Ronda Rousey: “I Was Just Looking For An Honorable Way Out”

Ronda Rousey moves from MMA to professional wrestling.

Former UFC Women’s Bantamweight champion Ronda Rousey did a promotional tour at ESPN ahead of WrestleMania 34. The tour included an interview that revealed much about the reclusive star and her decision to retire from MMA.

The 31-year-old recently signed with the WWE. She said her love of MMA waned over years in the sport.


“Judo and MMA, there were times when the process was fun and then there were times where it got to be only the results were fun, you know? And then there’s a time when things just run their course. You fall in love, then you fall out of love, and you find a new love.”

Rousey was groomed as a judoka by her mother and ended her Olympic career with a bronze medal. To medal in Judo as am American is no small feat. Rousey then became one of the biggest MMA stars in the world competing in Strikeforce before opening up the first ever Women’s division in the UFC.

“I felt satisfied, like I proved everything I needed to prove, but I didn’t feel like anybody else felt that way, and I wasn’t sure that the women’s division could survive without me. So I felt obligated to do more than what I actually wanted to, I feel. There was a while when I was just looking for an honorable way out.”

In November 2015 Rousey lost her title via devastating head-kick KO to Holly Holm. She completely disappeared from the public eye for over a year, returning at UFC 207 to be finished in 48 seconds by current champion Amanda Nunes. Despite these losses and her subsequent retreat from media, Rousey seems to be in a good mental space:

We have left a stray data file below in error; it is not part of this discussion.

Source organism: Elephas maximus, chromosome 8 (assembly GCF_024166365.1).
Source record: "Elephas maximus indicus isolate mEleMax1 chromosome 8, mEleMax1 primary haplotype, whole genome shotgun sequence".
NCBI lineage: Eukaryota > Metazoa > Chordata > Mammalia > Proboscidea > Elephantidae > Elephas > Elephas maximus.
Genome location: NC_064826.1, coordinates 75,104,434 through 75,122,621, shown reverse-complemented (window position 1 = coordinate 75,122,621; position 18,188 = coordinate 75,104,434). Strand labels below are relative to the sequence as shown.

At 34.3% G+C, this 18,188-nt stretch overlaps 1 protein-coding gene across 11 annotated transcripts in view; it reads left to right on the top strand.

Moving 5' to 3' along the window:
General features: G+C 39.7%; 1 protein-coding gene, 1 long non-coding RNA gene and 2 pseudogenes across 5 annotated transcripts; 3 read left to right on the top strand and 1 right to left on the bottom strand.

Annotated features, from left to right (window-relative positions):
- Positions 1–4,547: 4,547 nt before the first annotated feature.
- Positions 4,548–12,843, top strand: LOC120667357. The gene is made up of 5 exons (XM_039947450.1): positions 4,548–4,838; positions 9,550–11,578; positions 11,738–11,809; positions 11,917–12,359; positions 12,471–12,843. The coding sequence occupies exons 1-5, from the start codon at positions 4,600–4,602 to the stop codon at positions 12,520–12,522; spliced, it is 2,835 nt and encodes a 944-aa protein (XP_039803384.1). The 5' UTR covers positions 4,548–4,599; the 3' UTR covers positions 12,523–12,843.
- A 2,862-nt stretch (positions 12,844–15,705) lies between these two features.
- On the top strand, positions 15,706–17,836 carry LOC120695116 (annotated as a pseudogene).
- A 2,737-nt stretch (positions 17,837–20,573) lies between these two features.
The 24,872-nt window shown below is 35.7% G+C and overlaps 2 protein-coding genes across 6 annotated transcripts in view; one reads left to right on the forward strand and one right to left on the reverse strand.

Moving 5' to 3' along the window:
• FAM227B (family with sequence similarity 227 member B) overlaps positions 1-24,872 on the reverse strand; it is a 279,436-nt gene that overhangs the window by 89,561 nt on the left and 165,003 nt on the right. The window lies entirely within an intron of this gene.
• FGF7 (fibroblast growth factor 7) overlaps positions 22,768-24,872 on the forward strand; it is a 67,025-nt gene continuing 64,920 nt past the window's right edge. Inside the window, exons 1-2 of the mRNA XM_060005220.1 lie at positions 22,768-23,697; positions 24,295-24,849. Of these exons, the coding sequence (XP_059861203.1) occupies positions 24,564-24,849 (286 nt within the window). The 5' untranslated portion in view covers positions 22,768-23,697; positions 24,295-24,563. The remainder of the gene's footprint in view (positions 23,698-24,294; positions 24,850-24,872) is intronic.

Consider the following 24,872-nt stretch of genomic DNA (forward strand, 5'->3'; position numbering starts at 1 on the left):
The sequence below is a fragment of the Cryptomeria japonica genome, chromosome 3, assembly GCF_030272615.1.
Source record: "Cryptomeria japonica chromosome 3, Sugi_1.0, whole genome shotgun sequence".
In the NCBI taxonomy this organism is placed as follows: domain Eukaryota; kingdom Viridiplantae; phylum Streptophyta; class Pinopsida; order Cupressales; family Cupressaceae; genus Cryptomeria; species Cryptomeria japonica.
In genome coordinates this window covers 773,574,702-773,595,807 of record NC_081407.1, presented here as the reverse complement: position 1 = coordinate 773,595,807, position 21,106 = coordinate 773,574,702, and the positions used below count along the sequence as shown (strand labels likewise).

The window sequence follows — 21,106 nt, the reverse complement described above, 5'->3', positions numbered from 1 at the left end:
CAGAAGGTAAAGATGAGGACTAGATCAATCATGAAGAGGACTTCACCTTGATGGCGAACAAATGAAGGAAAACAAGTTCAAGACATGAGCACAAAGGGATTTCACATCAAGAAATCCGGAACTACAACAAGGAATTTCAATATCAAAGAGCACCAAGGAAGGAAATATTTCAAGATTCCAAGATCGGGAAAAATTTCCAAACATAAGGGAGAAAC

“I also think that everything happens for a reason and I have no regrets, and I’m still happy that I fulfilled those obligations. I really do feel like the women’s division can hold its own now and I’m proud of all the work I did there. I don’t need anyone else’s approval to be proud of myself.”


She explained that the transition into WWE was not some product of a desire to reclaim a competitive dominance or bask in the glow of celebrity:

“Honestly, it wasn’t that I missed it. I could very happily be in some house in the mountains somewhere and never see anybody again, and just hang out with my goats and chickens and be happy. It would only have to be something as great as the WWE, it makes me this happy, to actually pull me away from that.


”Otherwise, probably no one would hear from me. I would live in the woods and be happy. It’s all I really want.”

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